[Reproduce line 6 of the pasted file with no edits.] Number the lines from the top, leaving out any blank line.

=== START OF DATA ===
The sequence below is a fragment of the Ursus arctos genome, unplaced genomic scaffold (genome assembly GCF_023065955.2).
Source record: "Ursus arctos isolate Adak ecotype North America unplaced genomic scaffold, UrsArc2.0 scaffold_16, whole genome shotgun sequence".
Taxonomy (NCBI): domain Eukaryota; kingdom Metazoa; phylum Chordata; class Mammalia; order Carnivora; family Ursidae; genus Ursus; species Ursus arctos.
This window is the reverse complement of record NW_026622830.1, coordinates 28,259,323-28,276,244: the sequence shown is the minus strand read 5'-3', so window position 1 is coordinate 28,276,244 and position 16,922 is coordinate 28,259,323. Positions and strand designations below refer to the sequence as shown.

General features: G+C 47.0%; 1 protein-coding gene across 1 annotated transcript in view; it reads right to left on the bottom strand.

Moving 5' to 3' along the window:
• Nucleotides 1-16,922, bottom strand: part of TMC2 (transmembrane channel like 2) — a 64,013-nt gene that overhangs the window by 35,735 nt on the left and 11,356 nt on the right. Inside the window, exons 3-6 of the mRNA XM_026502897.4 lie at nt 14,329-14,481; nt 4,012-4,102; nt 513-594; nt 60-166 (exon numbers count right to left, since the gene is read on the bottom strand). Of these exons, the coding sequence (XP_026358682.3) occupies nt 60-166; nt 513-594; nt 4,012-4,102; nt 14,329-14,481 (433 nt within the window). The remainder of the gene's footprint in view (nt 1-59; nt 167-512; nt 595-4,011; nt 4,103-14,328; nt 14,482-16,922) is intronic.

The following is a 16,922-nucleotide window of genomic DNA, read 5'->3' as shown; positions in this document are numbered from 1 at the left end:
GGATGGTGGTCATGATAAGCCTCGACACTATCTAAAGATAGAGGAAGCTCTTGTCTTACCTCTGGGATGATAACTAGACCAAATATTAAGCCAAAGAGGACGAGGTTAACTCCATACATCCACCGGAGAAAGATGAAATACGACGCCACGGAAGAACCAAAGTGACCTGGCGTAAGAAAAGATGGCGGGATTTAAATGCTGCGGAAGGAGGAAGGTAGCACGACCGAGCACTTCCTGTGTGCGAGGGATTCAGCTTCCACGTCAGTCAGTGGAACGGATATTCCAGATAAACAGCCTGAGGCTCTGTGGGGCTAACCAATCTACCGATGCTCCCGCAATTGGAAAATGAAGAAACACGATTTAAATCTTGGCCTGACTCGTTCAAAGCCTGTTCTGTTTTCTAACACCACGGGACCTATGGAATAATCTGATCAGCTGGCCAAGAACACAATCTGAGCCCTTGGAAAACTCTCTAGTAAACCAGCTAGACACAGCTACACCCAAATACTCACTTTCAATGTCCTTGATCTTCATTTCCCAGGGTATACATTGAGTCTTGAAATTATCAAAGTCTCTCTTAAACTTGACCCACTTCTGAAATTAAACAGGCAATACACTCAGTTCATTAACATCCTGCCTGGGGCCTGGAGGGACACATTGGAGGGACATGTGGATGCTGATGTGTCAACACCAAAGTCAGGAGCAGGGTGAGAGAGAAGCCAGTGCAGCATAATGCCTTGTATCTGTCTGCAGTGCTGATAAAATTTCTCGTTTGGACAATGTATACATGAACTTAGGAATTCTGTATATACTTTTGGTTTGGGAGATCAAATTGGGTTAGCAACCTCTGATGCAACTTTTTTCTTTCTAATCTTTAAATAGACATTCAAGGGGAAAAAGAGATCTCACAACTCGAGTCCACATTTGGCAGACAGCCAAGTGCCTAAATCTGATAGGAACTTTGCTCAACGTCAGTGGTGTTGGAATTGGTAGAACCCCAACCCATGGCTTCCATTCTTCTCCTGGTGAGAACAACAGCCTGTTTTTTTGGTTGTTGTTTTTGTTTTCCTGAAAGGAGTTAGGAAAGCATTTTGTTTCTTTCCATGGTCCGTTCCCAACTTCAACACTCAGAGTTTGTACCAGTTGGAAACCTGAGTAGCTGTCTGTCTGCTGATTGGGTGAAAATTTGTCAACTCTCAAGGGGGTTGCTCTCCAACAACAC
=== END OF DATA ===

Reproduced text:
Moving 5' to 3' along the window: